Reviewer: Mark De Wolf-Ott
Venue: Temple Theatre
It was an interesting night of music, art and color at the Saginaw Bay Symphony Orchestra’s Valentine concert on Saturday, Feb. 8, at the Temple Theatre.
Maestro Fauod Fakhouri chose music of traditional and modern styles that were thought-provoking. He explained at the beginning of the program how the Haydn overture, Torke’s composition of color called “Ash” and Copland’s “Appalachian Spring: Suite” all connected.
It takes a delicate balance to pair familiar and modern classical music together. Audiences usually like one or the other; this audience appeared open to all selections.
Michael Torke is a synesthete. Which means he sees black and white letters in color. Kind of like the opposite of color blindness. (I had to look that one up.) He has a series of compositions named for colors.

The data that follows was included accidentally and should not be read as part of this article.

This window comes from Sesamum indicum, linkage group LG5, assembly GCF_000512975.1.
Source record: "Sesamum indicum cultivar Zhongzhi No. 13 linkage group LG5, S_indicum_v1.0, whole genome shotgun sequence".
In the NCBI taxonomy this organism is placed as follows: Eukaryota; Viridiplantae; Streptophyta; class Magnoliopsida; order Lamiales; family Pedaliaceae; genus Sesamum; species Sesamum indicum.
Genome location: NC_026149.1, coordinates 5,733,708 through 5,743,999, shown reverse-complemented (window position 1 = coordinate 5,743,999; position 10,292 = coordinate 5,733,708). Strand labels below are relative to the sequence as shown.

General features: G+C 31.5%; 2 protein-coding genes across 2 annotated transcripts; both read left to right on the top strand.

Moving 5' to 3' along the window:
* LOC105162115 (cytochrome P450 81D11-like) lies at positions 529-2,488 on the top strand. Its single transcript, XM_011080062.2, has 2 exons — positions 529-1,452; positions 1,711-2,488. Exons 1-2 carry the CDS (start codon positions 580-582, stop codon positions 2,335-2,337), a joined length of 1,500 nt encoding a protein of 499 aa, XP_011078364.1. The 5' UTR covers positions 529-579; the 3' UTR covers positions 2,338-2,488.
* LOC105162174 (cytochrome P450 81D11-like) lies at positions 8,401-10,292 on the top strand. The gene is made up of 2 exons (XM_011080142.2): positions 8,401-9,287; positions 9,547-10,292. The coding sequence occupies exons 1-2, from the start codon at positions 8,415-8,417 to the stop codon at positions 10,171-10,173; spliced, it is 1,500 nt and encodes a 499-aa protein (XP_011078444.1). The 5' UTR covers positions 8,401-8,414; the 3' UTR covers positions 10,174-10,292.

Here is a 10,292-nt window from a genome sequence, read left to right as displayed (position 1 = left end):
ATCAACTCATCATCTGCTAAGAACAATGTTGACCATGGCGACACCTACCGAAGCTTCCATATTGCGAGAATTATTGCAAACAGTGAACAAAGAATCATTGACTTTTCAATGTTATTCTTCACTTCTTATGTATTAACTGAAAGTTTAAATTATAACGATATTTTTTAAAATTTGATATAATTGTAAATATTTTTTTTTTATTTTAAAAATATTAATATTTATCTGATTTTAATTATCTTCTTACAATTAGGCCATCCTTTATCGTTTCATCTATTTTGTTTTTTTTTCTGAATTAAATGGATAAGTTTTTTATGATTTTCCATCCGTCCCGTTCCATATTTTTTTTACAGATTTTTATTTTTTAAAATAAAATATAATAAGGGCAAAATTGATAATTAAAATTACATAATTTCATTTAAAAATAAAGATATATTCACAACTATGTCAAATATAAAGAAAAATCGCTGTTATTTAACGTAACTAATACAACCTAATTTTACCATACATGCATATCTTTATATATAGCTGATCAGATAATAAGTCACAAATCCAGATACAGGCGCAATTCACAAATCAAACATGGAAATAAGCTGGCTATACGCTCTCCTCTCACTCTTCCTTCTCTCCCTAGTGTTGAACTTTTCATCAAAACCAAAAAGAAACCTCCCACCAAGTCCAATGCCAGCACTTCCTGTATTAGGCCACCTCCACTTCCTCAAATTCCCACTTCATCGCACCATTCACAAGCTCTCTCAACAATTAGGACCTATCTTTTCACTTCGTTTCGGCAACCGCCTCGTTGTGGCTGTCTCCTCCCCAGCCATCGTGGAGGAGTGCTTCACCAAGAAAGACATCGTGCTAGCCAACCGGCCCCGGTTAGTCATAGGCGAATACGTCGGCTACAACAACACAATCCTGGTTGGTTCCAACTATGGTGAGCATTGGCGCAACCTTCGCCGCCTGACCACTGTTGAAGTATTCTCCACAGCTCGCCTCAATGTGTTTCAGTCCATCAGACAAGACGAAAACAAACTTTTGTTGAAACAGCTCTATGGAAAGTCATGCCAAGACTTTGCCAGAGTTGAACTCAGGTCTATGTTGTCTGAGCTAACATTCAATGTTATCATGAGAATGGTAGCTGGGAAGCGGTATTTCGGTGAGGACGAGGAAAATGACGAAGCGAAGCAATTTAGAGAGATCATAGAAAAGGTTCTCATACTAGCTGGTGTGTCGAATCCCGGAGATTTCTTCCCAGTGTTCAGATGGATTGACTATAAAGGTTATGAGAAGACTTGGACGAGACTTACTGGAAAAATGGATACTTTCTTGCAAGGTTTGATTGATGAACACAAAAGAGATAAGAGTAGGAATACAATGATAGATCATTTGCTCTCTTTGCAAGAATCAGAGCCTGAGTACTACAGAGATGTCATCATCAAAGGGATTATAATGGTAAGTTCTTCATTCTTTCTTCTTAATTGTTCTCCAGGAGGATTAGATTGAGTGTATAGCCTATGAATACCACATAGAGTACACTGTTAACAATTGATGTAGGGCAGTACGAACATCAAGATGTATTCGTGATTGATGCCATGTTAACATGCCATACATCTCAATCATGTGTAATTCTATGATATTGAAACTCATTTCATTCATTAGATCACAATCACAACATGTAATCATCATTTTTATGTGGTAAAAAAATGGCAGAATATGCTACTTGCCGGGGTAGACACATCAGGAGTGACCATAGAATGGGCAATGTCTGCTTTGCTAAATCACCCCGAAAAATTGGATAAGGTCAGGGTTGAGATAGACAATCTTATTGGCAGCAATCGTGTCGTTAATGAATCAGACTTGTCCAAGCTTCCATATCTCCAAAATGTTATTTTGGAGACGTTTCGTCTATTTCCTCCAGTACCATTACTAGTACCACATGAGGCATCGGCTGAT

Usually there is a featured musical guest at most symphony concerts. A pianist, a cellist, or maybe a soprano. This evening there was a painter.
Valerie Allen, curator at Bay City’s Studio 23, painted a canvas of her interpretation of the three complementary pieces in the first half.
So as Fakhouri was energetically conducting the orchestra, Allen was swaying and bobbing to the music while painting a fairly large canvas in the orchestra pit of the theater.
Allen’s work was bright, bold and was auctioned off during the afterglow to benefit the SBSO.
A resident of Midland, Allen has a portfolio of immense experience and credentials. She also has a studio east of Cincinnati.
The second half of the show was an ambitious piece of music by Finnish composer Jean Sibelius. The government of Finland asked its beloved composer to write this piece for his 50th birthday in 1915.
He gleaned inspiration for this composition from seeing a group of flying swans which he thought were beautiful. You could hear them in all three movements with a grand finale in the last segment.
On a scale of one to five of my “How Do You Like Those Apples” rating, I’d give it 4 apples because of the variety and complexity of the music and the idea of having the artist paint what she heard.